Our greatest strength comes from our darkest places.
When that phrase first came into my life I was in an incredibly painful period, deep in a closet of shame and secrecy around my sexuality. I'm grateful to now live in the joyful normality of being an out gay man.
I am also an entrepreneur, a "founder" in startup parlance. I struggle to talk authentically about my startup journey without talking about my queer journey. The two are intrinsically connected. Coming out was transformational. The experience gave me the strength and power to jump head first into the unknown -- starting a company, EarnUp, to transform an industry and change people's lives.
First let's talk about the closet. I was there a long time. I used workaholism, porn, and various other addictions to cut myself off from my emotions. Things got worse, then better, then much worse. I wanted to kill myself. I didn't. I reached out for help. Friends grabbed my hand. I lived. I started to speak my truth.
Boom. Matthew is gay. This was a bomb going off in my family. There was anger, fear, and confusion for all of us. Some horrendous things were said. We all suffered from a vicious homophobia. Relationships were strained but never broke. Each of us pursued support and healing in our own ways.
My father, for example, formed a deep friendship with an openly gay businessman in his area. We all healed and become closer than we were before. My mother likes to say, "Our whole family came out together." I like that. We were all brave.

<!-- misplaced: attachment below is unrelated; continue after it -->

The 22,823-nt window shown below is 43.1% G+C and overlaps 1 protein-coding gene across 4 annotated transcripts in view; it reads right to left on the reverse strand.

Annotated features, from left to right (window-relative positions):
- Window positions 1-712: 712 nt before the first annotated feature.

I first kissed a guy when I was 26 years old. The same year I came out to my family. The same year I started to think about the startup concept that would become EarnUp. There is a deep connection here. The energy to create and explore in my professional life emerged at the same time as it did in my personal life.
I want to be clear on something -- being gay seriously frazzled my self-confidence. I still deal with this. I know many LGBTQ people who are the same way. It is incredibly damaging to grow up when you're a child internalizing those voices: "There is something inside you that is wrong. Broken. Diseased." That is heavy stuff. Glenn Greenwald has spoken powerfully about this impact.
The specific suffering I endure in my queerness makes me very sensitive to injustice. I am able to relate deeply to people's pain in ways I never could before.
In my late 20s I started to become aware of the daunting injustice and inequality of our economic system. I saw this in my parents, who were struggling to manage massive amounts of debt heading into retirement. I saw this in friends. I remembered acutely my own fear and confusion with my student loans. I got angry at a system that causes so many to suffer. These feelings planted a seed. It was a seed of anger. It was also a seed of hope that maybe I could be part of making things better.
It was clear to me that there was something horribly wrong with the consumer loan industry. From my experiences and those of my parents, I could see the process of managing loan payments, in particular, was totally broken. Loan statements are confusing, the customer service is miserable, and loans are constantly transferred to new servicing companies. It is a challenge just to make sure you get your minimum payments in and virtually impossible to get ahead. As I read more about the industry it was clear that minority and low-income communities were particularly hurt by this.